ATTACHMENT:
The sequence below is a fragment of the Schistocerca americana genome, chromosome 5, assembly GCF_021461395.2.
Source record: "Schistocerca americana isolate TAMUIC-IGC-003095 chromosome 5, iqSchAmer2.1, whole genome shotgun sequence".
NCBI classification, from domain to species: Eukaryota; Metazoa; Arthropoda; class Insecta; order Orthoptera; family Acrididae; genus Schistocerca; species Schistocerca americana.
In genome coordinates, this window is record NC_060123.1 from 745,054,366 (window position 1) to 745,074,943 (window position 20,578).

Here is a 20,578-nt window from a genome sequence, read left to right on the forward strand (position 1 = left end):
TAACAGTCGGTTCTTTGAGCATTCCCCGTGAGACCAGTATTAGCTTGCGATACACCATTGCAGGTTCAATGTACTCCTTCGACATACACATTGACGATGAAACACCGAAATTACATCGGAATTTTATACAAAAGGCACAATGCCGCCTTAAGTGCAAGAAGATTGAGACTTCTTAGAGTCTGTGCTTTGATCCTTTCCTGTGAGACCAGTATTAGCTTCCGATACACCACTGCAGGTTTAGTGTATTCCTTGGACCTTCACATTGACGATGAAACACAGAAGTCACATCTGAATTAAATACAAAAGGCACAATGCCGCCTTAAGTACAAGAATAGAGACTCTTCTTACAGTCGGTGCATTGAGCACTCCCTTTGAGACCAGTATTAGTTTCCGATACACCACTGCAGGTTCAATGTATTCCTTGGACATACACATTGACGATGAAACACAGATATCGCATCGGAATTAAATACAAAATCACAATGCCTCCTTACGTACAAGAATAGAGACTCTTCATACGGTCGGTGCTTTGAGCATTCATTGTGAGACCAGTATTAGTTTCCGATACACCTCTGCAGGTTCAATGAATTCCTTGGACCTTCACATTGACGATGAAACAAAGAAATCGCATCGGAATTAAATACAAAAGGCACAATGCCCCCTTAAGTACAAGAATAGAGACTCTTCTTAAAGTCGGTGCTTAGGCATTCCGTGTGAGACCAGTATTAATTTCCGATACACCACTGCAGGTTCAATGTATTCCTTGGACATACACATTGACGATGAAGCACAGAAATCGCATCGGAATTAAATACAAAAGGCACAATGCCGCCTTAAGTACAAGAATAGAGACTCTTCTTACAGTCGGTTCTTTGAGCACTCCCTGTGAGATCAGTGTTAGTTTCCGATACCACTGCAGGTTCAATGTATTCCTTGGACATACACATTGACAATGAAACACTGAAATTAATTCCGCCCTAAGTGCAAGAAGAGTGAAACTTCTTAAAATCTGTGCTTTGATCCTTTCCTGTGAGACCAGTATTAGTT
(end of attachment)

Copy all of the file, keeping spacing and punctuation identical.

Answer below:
The sequence below is a fragment of the Schistocerca americana genome, chromosome 5, assembly GCF_021461395.2.
Source record: "Schistocerca americana isolate TAMUIC-IGC-003095 chromosome 5, iqSchAmer2.1, whole genome shotgun sequence".
NCBI classification, from domain to species: Eukaryota; Metazoa; Arthropoda; class Insecta; order Orthoptera; family Acrididae; genus Schistocerca; species Schistocerca americana.
In genome coordinates, this window is record NC_060123.1 from 745,054,366 (window position 1) to 745,074,943 (window position 20,578).

Here is a 20,578-nt window from a genome sequence, read left to right on the forward strand (position 1 = left end):
TAACAGTCGGTTCTTTGAGCATTCCCCGTGAGACCAGTATTAGCTTGCGATACACCATTGCAGGTTCAATGTACTCCTTCGACATACACATTGACGATGAAACACCGAAATTACATCGGAATTTTATACAAAAGGCACAATGCCGCCTTAAGTGCAAGAAGATTGAGACTTCTTAGAGTCTGTGCTTTGATCCTTTCCTGTGAGACCAGTATTAGCTTCCGATACACCACTGCAGGTTTAGTGTATTCCTTGGACCTTCACATTGACGATGAAACACAGAAGTCACATCTGAATTAAATACAAAAGGCACAATGCCGCCTTAAGTACAAGAATAGAGACTCTTCTTACAGTCGGTGCATTGAGCACTCCCTTTGAGACCAGTATTAGTTTCCGATACACCACTGCAGGTTCAATGTATTCCTTGGACATACACATTGACGATGAAACACAGATATCGCATCGGAATTAAATACAAAATCACAATGCCTCCTTACGTACAAGAATAGAGACTCTTCATACGGTCGGTGCTTTGAGCATTCATTGTGAGACCAGTATTAGTTTCCGATACACCTCTGCAGGTTCAATGAATTCCTTGGACCTTCACATTGACGATGAAACAAAGAAATCGCATCGGAATTAAATACAAAAGGCACAATGCCCCCTTAAGTACAAGAATAGAGACTCTTCTTAAAGTCGGTGCTTAGGCATTCCGTGTGAGACCAGTATTAATTTCCGATACACCACTGCAGGTTCAATGTATTCCTTGGACATACACATTGACGATGAAGCACAGAAATCGCATCGGAATTAAATACAAAAGGCACAATGCCGCCTTAAGTACAAGAATAGAGACTCTTCTTACAGTCGGTTCTTTGAGCACTCCCTGTGAGATCAGTGTTAGTTTCCGATACCACTGCAGGTTCAATGTATTCCTTGGACATACACATTGACAATGAAACACTGAAATTAATTCCGCCCTAAGTGCAAGAAGAGTGAAACTTCTTAAAATCTGTGCTTTGATCCTTTCCTGTGAGACCAGTATTAGTT